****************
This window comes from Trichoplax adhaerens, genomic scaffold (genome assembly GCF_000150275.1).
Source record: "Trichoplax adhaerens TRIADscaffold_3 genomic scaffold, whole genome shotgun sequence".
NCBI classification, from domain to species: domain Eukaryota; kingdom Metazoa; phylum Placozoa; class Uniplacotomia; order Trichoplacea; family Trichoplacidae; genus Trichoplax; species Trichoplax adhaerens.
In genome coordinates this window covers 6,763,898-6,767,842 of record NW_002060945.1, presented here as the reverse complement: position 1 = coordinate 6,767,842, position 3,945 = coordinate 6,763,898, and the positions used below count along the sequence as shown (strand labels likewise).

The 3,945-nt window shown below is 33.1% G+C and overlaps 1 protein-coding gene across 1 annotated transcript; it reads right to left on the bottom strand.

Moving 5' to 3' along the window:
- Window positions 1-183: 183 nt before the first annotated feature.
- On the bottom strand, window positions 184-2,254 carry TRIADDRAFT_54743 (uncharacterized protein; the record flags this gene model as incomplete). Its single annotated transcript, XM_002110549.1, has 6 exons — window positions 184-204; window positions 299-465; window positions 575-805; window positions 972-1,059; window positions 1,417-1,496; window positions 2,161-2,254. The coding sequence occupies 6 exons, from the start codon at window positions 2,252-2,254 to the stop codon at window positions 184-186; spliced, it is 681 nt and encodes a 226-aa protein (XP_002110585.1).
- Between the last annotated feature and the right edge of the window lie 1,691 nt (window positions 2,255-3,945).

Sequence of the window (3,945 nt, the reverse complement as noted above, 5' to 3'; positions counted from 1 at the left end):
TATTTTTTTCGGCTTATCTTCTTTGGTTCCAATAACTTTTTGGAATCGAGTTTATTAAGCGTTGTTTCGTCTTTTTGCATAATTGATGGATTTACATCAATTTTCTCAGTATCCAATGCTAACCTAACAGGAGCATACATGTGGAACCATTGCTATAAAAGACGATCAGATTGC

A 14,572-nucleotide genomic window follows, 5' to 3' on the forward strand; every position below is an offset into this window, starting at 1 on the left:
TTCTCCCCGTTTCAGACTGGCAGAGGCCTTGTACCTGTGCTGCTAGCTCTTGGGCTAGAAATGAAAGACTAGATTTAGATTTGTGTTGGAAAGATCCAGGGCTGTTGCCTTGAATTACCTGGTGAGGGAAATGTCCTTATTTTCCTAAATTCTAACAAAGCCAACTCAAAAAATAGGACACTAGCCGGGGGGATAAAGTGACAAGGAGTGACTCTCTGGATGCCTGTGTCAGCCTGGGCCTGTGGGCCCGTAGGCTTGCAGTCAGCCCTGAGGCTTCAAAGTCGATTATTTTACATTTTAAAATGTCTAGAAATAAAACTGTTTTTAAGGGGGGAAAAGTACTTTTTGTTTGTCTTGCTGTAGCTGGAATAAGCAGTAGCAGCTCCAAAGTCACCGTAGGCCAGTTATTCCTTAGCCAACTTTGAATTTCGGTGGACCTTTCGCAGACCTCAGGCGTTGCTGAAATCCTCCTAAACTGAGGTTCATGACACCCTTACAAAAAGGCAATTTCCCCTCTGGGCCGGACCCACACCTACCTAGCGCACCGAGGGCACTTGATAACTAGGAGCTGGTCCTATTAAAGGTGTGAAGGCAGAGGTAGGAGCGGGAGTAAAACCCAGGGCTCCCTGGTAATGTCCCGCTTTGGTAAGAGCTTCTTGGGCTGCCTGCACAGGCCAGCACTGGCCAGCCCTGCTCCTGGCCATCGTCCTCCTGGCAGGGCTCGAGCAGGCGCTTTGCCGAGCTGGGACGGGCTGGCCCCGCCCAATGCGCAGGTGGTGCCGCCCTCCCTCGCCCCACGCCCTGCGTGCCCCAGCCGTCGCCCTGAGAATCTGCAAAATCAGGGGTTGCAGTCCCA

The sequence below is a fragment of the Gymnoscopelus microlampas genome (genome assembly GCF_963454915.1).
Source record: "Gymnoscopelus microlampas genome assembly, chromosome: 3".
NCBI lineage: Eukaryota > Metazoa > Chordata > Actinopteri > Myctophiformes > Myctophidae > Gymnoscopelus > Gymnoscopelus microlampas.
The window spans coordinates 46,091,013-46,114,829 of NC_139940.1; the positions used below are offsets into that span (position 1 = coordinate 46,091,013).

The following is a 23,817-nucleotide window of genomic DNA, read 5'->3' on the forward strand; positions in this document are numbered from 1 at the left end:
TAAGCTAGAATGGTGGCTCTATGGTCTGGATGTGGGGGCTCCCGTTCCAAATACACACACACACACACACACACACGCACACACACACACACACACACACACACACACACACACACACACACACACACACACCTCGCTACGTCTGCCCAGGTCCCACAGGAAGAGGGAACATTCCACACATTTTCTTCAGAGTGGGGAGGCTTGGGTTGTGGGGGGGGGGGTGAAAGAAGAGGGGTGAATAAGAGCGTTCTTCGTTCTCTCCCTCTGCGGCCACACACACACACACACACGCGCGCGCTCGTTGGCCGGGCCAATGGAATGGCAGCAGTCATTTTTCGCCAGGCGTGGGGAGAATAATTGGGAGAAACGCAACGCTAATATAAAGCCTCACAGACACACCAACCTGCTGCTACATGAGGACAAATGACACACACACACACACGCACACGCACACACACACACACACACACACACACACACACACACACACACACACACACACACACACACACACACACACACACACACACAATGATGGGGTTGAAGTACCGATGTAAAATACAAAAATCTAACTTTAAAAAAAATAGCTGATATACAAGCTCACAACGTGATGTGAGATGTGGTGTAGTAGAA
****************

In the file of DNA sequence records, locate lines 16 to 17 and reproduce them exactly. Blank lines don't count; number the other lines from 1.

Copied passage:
NCBI lineage: Eukaryota > Metazoa > Chordata > Actinopteri > Myctophiformes > Myctophidae > Gymnoscopelus > Gymnoscopelus microlampas.
The window spans coordinates 46,091,013-46,114,829 of NC_139940.1; the positions used below are offsets into that span (position 1 = coordinate 46,091,013).